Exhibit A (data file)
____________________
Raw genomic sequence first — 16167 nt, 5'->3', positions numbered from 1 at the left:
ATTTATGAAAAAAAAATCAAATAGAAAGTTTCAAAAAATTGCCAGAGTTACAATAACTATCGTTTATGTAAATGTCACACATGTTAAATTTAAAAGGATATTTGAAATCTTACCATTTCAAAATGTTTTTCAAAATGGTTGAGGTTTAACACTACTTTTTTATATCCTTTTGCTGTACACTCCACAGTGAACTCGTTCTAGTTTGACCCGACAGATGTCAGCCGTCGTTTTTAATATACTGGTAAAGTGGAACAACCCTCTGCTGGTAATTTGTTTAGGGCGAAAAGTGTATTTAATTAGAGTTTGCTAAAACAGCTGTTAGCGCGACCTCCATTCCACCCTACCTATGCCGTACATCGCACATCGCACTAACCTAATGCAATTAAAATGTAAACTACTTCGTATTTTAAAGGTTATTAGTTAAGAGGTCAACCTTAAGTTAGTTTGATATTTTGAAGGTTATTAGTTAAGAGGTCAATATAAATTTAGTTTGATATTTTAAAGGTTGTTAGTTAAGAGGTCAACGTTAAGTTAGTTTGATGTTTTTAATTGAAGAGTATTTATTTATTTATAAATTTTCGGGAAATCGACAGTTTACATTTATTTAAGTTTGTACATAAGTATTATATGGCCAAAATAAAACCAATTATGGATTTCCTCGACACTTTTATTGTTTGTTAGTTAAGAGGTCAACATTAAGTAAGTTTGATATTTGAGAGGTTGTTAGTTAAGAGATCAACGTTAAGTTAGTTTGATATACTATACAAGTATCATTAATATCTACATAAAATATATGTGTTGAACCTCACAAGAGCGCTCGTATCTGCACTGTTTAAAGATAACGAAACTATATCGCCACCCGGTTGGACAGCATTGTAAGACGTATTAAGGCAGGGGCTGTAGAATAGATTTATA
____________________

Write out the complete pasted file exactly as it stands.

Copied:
Raw genomic sequence first — 16167 nt, 5'->3', positions numbered from 1 at the left:
ATTTATGAAAAAAAAATCAAATAGAAAGTTTCAAAAAATTGCCAGAGTTACAATAACTATCGTTTATGTAAATGTCACACATGTTAAATTTAAAAGGATATTTGAAATCTTACCATTTCAAAATGTTTTTCAAAATGGTTGAGGTTTAACACTACTTTTTTATATCCTTTTGCTGTACACTCCACAGTGAACTCGTTCTAGTTTGACCCGACAGATGTCAGCCGTCGTTTTTAATATACTGGTAAAGTGGAACAACCCTCTGCTGGTAATTTGTTTAGGGCGAAAAGTGTATTTAATTAGAGTTTGCTAAAACAGCTGTTAGCGCGACCTCCATTCCACCCTACCTATGCCGTACATCGCACATCGCACTAACCTAATGCAATTAAAATGTAAACTACTTCGTATTTTAAAGGTTATTAGTTAAGAGGTCAACCTTAAGTTAGTTTGATATTTTGAAGGTTATTAGTTAAGAGGTCAATATAAATTTAGTTTGATATTTTAAAGGTTGTTAGTTAAGAGGTCAACGTTAAGTTAGTTTGATGTTTTTAATTGAAGAGTATTTATTTATTTATAAATTTTCGGGAAATCGACAGTTTACATTTATTTAAGTTTGTACATAAGTATTATATGGCCAAAATAAAACCAATTATGGATTTCCTCGACACTTTTATTGTTTGTTAGTTAAGAGGTCAACATTAAGTAAGTTTGATATTTGAGAGGTTGTTAGTTAAGAGATCAACGTTAAGTTAGTTTGATATACTATACAAGTATCATTAATATCTACATAAAATATATGTGTTGAACCTCACAAGAGCGCTCGTATCTGCACTGTTTAAAGATAACGAAACTATATCGCCACCCGGTTGGACAGCATTGTAAGACGTATTAAGGCAGGGGCTGTAGAATAGATTTATA